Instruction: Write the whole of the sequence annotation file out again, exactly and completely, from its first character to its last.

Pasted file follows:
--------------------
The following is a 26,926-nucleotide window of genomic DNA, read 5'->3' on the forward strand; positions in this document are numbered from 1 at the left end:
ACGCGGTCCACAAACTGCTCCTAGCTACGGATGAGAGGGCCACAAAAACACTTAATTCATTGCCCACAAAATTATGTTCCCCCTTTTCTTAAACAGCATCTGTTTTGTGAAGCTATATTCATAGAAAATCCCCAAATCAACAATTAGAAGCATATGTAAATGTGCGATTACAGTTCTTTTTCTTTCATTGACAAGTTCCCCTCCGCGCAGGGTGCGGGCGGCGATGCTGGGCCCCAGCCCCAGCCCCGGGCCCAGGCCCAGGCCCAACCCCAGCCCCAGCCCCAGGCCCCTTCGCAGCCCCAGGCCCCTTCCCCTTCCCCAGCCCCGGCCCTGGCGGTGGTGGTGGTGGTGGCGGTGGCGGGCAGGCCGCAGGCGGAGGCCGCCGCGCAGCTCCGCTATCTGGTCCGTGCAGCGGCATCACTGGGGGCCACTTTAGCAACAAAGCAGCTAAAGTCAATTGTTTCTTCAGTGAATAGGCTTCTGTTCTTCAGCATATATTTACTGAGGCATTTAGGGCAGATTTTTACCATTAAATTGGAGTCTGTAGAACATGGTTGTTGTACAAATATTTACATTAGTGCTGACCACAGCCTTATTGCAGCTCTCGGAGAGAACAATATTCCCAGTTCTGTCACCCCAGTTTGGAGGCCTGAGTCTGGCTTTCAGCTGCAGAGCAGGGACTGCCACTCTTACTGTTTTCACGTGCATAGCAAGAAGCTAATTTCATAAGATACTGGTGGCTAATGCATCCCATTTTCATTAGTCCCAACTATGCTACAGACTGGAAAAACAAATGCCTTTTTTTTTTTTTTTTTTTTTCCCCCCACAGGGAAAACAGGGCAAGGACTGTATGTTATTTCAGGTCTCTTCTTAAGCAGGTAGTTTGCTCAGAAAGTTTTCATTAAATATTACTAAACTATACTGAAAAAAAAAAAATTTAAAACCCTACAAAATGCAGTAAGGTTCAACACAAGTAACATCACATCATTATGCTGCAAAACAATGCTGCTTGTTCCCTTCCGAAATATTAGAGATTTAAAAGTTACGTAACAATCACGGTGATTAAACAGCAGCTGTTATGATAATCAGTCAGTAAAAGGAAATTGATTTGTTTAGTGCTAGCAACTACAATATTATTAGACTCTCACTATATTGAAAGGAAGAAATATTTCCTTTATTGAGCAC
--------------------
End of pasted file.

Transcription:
The following is a 26,926-nucleotide window of genomic DNA, read 5'->3' on the forward strand; positions in this document are numbered from 1 at the left end:
ACGCGGTCCACAAACTGCTCCTAGCTACGGATGAGAGGGCCACAAAAACACTTAATTCATTGCCCACAAAATTATGTTCCCCCTTTTCTTAAACAGCATCTGTTTTGTGAAGCTATATTCATAGAAAATCCCCAAATCAACAATTAGAAGCATATGTAAATGTGCGATTACAGTTCTTTTTCTTTCATTGACAAGTTCCCCTCCGCGCAGGGTGCGGGCGGCGATGCTGGGCCCCAGCCCCAGCCCCGGGCCCAGGCCCAGGCCCAACCCCAGCCCCAGCCCCAGGCCCCTTCGCAGCCCCAGGCCCCTTCCCCTTCCCCAGCCCCGGCCCTGGCGGTGGTGGTGGTGGTGGCGGTGGCGGGCAGGCCGCAGGCGGAGGCCGCCGCGCAGCTCCGCTATCTGGTCCGTGCAGCGGCATCACTGGGGGCCACTTTAGCAACAAAGCAGCTAAAGTCAATTGTTTCTTCAGTGAATAGGCTTCTGTTCTTCAGCATATATTTACTGAGGCATTTAGGGCAGATTTTTACCATTAAATTGGAGTCTGTAGAACATGGTTGTTGTACAAATATTTACATTAGTGCTGACCACAGCCTTATTGCAGCTCTCGGAGAGAACAATATTCCCAGTTCTGTCACCCCAGTTTGGAGGCCTGAGTCTGGCTTTCAGCTGCAGAGCAGGGACTGCCACTCTTACTGTTTTCACGTGCATAGCAAGAAGCTAATTTCATAAGATACTGGTGGCTAATGCATCCCATTTTCATTAGTCCCAACTATGCTACAGACTGGAAAAACAAATGCCTTTTTTTTTTTTTTTTTTTTTCCCCCCACAGGGAAAACAGGGCAAGGACTGTATGTTATTTCAGGTCTCTTCTTAAGCAGGTAGTTTGCTCAGAAAGTTTTCATTAAATATTACTAAACTATACTGAAAAAAAAAAAATTTAAAACCCTACAAAATGCAGTAAGGTTCAACACAAGTAACATCACATCATTATGCTGCAAAACAATGCTGCTTGTTCCCTTCCGAAATATTAGAGATTTAAAAGTTACGTAACAATCACGGTGATTAAACAGCAGCTGTTATGATAATCAGTCAGTAAAAGGAAATTGATTTGTTTAGTGCTAGCAACTACAATATTATTAGACTCTCACTATATTGAAAGGAAGAAATATTTCCTTTATTGAGCAC